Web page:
What are penny stocks?

Penny stocks refer to companies whose shares trade between $1-$5.

Many penny stocks are considered micro-cap or nano cap companies. The classification is based these companies’ market capitalization. Typically companies with a market capitalization of between $50 million and $300 million is considered a “micro-cap” company. Those with market capitalizations of below $50 million, are often referred to as “nano-cap” companies.

Most penny stocks trade on the over-the-counter-bulletin-board (OTCBB) market and the pink sheet electronic quotation service. Penny Stocks can be very volatile and can see gains as much as 500% in a day.  But the volatility is a double edged sword, and many of these penny stocks come down as quickly as they go up.

What goes up, often comes down

A great example of this is volatility is Lithium Exploration Group (LEXG), which went on a wild ride in 2011. According to historical data from Yahoo Finance, LEXG opened at $1.20 per share on March 29, 2011. A month later, shares touched a high of $10.65 — that’s a 787% increase in a month!

But as quickly as LEXG rose, it fell. By the end of May 2011, shares of LEXG traded at around $2.50. LEXG’s closing price on December 30, 2011 was $0.54, according to historical data provided by Yahoo Finance.

How did this happen?

We don’t know. But there was a flurry of promotional materials about the company that was sent via e-mail and direct mail around the time the stock went bananas. Some penny stock investors view these promotional materials as research, or investment advice — something they should never do. Most of these materials were likely paid for by a third party, or in some cases the companies themselves. Paid-for “coverage” should always be viewed as an advertisement, and should never be considered credible research, or investment advice.

Where to look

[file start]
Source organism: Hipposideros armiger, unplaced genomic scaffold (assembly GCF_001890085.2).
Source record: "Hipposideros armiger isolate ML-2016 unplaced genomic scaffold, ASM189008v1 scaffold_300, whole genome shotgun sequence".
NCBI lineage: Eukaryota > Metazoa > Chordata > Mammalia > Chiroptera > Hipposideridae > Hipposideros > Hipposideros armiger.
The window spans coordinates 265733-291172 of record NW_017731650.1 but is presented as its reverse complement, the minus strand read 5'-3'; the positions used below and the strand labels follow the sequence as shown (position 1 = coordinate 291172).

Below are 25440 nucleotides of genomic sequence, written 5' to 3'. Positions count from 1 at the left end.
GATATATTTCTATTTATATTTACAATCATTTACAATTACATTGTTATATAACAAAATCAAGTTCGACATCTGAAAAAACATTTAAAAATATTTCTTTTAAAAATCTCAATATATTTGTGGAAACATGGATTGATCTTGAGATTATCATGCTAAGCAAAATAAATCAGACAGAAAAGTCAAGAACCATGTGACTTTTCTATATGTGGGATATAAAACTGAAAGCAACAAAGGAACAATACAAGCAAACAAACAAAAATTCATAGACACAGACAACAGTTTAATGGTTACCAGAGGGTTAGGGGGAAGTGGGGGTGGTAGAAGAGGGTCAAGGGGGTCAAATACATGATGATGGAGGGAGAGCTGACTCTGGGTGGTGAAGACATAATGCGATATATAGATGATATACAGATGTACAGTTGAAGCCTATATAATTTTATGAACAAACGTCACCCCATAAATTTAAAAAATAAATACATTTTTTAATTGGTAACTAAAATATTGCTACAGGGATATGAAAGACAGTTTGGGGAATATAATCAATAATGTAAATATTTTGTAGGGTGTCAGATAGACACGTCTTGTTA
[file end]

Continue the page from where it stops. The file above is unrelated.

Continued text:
Finding credible research on penny stocks can be very difficult. Most of these companies haven’t caught the eye of investment banks, and seldom receive research coverage from analysts. Although many micro cap companies file periodic financial statements with the SEC — some, particularly those whose shares trade on the pink sheets quotation service — don’t. Their lack of filings makes these companies especially risky.

Financial statements can provide great insight into a company’s history, current business and current financial condition, and should always be an important part of researching penny stocks.

According to Investopedia, you should spend about 20 percent of your time looking at financial results since many of these companies  aren’t making money yet, and 80 percent of your effort understanding the company’s business, people, market, and competition.

Here are a few other informational resources that may come in handy if you’re interested in learning more about penny stocks:

  • OTCMarkets.com provides filings, news, and other information on more than 10,000 securities listed on the OTCBB and tiered Pink Sheet quotation service.
  • Investopedia.com offers great primers and in-depth articles on various investing topics including penny stocks.
  • Stockhouse.com has a great list of most actives, gainers and losers on the OTCBB and Pink Sheet quotation service
  • This March 2012 article on Investopedia does a great job outlining the risks of penny stock investing
  • A brief video on penny stock investing by  Phillip Beningoso


We are not registered investment advisors and are not qualified to give investment advice.  The content in this publication is for informational purposes only, and is not intended to be investment advice.